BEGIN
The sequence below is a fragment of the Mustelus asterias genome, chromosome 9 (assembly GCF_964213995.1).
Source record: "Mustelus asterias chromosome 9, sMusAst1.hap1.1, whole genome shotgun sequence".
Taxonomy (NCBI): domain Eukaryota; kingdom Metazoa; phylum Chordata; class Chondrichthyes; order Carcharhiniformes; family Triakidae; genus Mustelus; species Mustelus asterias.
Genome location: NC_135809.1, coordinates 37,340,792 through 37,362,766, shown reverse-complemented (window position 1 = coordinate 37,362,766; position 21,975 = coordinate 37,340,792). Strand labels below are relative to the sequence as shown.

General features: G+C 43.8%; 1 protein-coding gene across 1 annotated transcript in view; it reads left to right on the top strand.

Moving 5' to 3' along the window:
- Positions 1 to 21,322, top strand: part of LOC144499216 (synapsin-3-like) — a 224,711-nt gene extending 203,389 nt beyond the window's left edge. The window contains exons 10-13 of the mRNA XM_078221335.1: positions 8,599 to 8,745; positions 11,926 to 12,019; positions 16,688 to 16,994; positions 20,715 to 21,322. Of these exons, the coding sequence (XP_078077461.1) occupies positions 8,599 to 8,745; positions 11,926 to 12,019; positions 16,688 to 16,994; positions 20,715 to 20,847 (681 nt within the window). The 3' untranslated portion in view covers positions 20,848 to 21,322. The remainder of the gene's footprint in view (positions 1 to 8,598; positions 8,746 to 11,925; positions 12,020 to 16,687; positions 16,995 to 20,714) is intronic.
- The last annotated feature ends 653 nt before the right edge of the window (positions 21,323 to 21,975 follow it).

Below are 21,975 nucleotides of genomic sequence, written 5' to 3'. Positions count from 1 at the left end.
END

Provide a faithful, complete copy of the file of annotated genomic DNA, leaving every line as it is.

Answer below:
The sequence below is a fragment of the Mustelus asterias genome, chromosome 9 (assembly GCF_964213995.1).
Source record: "Mustelus asterias chromosome 9, sMusAst1.hap1.1, whole genome shotgun sequence".
Taxonomy (NCBI): domain Eukaryota; kingdom Metazoa; phylum Chordata; class Chondrichthyes; order Carcharhiniformes; family Triakidae; genus Mustelus; species Mustelus asterias.
Genome location: NC_135809.1, coordinates 37,340,792 through 37,362,766, shown reverse-complemented (window position 1 = coordinate 37,362,766; position 21,975 = coordinate 37,340,792). Strand labels below are relative to the sequence as shown.

General features: G+C 43.8%; 1 protein-coding gene across 1 annotated transcript in view; it reads left to right on the top strand.

Moving 5' to 3' along the window:
- Positions 1 to 21,322, top strand: part of LOC144499216 (synapsin-3-like) — a 224,711-nt gene extending 203,389 nt beyond the window's left edge. The window contains exons 10-13 of the mRNA XM_078221335.1: positions 8,599 to 8,745; positions 11,926 to 12,019; positions 16,688 to 16,994; positions 20,715 to 21,322. Of these exons, the coding sequence (XP_078077461.1) occupies positions 8,599 to 8,745; positions 11,926 to 12,019; positions 16,688 to 16,994; positions 20,715 to 20,847 (681 nt within the window). The 3' untranslated portion in view covers positions 20,848 to 21,322. The remainder of the gene's footprint in view (positions 1 to 8,598; positions 8,746 to 11,925; positions 12,020 to 16,687; positions 16,995 to 20,714) is intronic.
- The last annotated feature ends 653 nt before the right edge of the window (positions 21,323 to 21,975 follow it).

Below are 21,975 nucleotides of genomic sequence, written 5' to 3'. Positions count from 1 at the left end.